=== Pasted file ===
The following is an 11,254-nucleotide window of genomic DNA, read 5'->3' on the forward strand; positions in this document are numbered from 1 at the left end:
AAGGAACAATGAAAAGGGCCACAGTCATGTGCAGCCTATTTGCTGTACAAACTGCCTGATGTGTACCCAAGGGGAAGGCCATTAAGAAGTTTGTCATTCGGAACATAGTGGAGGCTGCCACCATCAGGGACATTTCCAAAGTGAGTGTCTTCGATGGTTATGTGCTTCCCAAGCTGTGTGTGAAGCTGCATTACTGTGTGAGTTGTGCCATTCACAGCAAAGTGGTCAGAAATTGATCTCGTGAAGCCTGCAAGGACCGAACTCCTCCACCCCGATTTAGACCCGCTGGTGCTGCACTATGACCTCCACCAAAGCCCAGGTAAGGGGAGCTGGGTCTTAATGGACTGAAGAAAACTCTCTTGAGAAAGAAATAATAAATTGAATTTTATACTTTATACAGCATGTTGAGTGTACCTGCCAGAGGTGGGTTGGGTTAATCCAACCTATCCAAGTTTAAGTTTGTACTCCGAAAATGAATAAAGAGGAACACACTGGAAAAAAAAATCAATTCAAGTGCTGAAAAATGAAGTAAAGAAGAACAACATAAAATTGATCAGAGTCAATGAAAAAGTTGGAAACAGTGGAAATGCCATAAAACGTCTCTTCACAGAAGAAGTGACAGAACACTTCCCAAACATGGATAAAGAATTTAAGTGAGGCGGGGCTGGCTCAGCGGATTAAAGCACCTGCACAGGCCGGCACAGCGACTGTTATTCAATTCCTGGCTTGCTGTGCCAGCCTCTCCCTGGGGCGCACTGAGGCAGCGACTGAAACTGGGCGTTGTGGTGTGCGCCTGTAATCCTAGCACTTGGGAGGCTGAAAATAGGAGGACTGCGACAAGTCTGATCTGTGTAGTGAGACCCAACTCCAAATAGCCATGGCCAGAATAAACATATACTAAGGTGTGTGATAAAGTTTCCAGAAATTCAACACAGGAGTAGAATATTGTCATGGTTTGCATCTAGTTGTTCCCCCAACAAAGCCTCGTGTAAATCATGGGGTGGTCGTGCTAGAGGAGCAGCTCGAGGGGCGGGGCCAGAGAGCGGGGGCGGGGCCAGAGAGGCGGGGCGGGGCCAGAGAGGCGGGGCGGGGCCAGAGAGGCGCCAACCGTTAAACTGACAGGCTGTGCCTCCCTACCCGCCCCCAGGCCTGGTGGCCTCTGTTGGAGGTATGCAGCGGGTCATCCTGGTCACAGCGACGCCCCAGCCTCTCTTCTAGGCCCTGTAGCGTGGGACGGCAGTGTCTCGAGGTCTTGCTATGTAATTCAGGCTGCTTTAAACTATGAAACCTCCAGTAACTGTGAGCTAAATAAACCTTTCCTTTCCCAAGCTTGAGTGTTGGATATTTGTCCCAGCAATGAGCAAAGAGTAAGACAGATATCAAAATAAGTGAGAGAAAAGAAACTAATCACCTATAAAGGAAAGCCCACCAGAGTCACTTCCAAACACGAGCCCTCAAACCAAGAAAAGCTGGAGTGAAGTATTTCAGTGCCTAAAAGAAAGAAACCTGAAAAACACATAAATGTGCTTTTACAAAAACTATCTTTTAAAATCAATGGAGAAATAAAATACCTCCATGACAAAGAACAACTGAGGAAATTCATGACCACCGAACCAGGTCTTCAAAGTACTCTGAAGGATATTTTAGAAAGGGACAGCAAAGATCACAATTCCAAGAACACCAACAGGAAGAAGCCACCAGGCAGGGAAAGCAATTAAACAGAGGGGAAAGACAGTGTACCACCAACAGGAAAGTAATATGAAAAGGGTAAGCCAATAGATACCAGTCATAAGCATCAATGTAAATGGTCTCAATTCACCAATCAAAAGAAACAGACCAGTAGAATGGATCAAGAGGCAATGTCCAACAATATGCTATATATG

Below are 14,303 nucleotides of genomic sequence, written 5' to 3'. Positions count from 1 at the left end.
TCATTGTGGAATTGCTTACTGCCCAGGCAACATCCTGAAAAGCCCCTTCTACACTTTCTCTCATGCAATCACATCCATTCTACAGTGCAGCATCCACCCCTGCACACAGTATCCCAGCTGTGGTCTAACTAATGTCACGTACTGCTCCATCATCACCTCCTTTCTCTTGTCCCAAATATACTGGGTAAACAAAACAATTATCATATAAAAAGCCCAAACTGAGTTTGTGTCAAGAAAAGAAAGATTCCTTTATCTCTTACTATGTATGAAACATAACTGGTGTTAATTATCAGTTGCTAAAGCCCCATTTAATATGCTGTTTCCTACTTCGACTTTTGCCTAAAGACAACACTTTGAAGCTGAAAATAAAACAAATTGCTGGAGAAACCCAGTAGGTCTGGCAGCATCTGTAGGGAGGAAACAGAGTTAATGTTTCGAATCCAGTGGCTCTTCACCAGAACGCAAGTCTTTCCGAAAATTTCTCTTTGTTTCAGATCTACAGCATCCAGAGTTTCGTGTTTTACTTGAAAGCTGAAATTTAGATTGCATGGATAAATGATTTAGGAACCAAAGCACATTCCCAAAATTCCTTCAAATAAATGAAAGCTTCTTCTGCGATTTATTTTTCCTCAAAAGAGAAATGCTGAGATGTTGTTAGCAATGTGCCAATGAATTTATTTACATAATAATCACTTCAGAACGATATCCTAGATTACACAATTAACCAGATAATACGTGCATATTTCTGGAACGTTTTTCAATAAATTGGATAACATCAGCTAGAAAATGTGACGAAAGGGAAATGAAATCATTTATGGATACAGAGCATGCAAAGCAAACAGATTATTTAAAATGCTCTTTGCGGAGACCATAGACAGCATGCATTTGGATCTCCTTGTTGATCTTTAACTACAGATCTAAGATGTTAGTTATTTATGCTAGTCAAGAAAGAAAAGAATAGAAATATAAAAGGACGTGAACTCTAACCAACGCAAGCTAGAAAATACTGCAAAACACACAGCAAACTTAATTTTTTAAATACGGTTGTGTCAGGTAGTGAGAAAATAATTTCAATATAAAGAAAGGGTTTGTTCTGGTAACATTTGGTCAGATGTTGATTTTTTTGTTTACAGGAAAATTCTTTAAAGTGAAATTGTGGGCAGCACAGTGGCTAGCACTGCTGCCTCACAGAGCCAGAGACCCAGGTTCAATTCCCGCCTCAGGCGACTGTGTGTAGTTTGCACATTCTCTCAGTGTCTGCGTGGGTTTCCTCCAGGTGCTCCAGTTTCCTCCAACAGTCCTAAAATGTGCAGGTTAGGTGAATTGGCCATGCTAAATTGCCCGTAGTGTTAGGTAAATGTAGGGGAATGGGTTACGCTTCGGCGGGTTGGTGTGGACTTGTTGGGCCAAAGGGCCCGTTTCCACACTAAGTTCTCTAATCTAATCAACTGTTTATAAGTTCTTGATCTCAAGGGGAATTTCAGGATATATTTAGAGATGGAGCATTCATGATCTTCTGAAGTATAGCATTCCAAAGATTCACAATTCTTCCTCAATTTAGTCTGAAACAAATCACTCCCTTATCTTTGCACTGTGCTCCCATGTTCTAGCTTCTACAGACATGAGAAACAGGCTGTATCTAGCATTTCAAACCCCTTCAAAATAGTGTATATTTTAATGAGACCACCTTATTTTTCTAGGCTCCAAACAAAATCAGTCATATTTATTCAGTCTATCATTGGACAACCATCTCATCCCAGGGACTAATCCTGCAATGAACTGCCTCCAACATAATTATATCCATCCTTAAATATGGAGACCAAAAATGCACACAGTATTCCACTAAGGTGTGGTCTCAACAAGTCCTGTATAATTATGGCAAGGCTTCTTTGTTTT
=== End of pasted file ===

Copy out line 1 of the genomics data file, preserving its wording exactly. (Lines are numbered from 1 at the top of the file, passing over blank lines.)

The following is an 11,254-nucleotide window of genomic DNA, read 5'->3' on the forward strand; positions in this document are numbered from 1 at the left end: